Risk, ambiguity and the Savage axioms.

*(English)*Zbl 1280.91045The author describes the following well-known experiment: An urn contains 90 balls 30 of which are red. The others are yellow or black in unknown proportion. The partitipants have to choose between two gambles:

(A) they win 100$ drawing a red ball and 0$ drawing a yellow or a black one, or

(B) they win 100$ drawing a yellow ball and 0$ drawing a red or a black one.

Here, the majority of participants prefer gamble (A) to (B).

Subsequently, these gambles are modified in such a way that black in both cases means success, too:

(C) they win 100$ drawing a red or black ball and 0$ drawing a yellow one, or

(D) they win 100$ drawing a yellow or black ball and 0$ drawing a red one.

Now the vast majority chooses gamble (D). This is in apparent contradiction to the earlier decision for gamble (A), since the black ball in (C) as well as in (D) now means more money, so it makes no difference (hence the designation as a paradox).

Ellsberg explains this result by the distinction between risk and uncertainty (ambiguity): ‘risk’ means that the probabilities are known (examples are: classical experiments such as dice, roulette, etc.) whereas ‘uncertainty’ means unknown probabilities. The typical participant suspects “cautiously” that the proportion of the yellow and black balls could turn to her disadvantage and both times decides for the known risk (chance of winning 1/3 in the first round, 2/3 in the second).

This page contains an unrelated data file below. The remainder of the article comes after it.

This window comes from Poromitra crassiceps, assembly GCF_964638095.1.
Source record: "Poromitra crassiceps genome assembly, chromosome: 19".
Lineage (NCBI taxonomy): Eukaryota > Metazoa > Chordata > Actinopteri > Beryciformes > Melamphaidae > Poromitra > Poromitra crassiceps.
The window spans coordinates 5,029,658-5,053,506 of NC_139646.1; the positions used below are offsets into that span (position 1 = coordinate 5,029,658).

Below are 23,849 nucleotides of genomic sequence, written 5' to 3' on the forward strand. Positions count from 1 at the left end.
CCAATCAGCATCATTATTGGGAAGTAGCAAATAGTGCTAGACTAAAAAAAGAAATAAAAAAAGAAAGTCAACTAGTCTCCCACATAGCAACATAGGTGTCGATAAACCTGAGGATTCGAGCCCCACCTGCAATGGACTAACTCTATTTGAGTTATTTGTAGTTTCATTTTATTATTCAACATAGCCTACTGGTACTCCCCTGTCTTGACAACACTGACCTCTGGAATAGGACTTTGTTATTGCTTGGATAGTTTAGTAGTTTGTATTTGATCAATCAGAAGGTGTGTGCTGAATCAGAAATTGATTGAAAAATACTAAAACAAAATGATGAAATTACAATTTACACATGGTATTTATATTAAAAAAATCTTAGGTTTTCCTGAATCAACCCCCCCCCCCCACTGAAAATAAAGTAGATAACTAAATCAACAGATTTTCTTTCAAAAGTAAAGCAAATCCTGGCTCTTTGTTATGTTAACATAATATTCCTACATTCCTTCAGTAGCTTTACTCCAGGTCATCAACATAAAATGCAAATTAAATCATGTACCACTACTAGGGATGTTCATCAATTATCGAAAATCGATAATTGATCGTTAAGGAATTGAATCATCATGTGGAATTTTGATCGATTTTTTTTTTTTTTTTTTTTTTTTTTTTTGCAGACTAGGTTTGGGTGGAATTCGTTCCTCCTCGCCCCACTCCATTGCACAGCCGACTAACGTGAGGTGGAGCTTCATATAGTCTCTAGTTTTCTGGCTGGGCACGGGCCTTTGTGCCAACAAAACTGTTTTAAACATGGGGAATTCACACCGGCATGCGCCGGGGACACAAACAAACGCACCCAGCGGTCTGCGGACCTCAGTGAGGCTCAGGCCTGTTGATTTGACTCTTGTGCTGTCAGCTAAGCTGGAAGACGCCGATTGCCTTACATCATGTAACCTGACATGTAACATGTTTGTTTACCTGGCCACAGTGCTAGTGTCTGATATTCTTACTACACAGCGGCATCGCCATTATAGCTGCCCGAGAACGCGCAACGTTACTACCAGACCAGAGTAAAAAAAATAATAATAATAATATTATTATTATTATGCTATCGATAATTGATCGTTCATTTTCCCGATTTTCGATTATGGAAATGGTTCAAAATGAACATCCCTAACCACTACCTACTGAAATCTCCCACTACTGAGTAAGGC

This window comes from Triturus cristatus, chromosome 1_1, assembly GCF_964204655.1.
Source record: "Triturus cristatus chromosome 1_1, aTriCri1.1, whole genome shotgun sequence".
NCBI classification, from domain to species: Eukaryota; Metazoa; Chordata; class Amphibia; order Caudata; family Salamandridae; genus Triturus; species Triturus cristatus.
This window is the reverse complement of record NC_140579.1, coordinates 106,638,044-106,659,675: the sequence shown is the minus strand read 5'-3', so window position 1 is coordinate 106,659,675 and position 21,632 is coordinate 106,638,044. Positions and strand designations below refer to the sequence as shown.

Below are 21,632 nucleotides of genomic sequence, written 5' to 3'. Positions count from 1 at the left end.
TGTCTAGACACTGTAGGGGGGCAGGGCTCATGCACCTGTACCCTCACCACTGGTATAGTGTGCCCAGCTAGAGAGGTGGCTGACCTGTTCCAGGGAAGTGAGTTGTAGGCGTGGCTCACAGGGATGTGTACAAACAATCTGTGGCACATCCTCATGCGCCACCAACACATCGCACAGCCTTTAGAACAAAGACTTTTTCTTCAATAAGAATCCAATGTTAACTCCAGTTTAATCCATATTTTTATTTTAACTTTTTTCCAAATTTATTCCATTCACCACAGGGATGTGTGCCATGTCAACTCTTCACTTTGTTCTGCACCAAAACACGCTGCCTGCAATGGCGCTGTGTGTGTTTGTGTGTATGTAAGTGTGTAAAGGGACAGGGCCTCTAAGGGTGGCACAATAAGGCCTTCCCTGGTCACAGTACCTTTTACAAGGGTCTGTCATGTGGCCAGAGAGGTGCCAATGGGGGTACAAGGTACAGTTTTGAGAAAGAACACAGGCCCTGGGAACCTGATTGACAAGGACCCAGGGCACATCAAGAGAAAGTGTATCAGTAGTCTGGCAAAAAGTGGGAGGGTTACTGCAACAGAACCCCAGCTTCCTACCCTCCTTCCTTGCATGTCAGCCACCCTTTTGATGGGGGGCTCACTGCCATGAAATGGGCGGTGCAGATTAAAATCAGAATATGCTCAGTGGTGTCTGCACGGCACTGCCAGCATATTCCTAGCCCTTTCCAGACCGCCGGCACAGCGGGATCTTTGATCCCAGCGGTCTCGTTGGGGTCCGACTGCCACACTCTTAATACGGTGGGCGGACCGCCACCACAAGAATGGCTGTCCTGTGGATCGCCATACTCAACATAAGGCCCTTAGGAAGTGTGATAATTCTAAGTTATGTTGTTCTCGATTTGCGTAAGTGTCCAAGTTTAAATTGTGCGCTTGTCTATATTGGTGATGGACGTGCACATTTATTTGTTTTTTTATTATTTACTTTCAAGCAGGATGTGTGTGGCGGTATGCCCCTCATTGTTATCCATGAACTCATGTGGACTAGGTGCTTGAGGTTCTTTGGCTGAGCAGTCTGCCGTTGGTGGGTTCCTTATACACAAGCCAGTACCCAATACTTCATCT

Contents: I. Are there uncertainties that are not risks? II. Uncertainties that are not risks. III. Why are some uncertainties not risks?

(A) they win 100$ drawing a red ball and 0$ drawing a yellow or a black one, or

(B) they win 100$ drawing a yellow ball and 0$ drawing a red or a black one.

Here, the majority of participants prefer gamble (A) to (B).

Subsequently, these gambles are modified in such a way that black in both cases means success, too:

(C) they win 100$ drawing a red or black ball and 0$ drawing a yellow one, or

(D) they win 100$ drawing a yellow or black ball and 0$ drawing a red one.

Now the vast majority chooses gamble (D). This is in apparent contradiction to the earlier decision for gamble (A), since the black ball in (C) as well as in (D) now means more money, so it makes no difference (hence the designation as a paradox).

Ellsberg explains this result by the distinction between risk and uncertainty (ambiguity): ‘risk’ means that the probabilities are known (examples are: classical experiments such as dice, roulette, etc.) whereas ‘uncertainty’ means unknown probabilities. The typical participant suspects “cautiously” that the proportion of the yellow and black balls could turn to her disadvantage and both times decides for the known risk (chance of winning 1/3 in the first round, 2/3 in the second).

Contents: I. Are there uncertainties that are not risks? II. Uncertainties that are not risks. III. Why are some uncertainties not risks?

##### MSC:

91B06 | Decision theory |

91B16 | Utility theory |

62A01 | Foundations and philosophical topics in statistics |

91A90 | Experimental studies |

91A60 | Probabilistic games; gambling |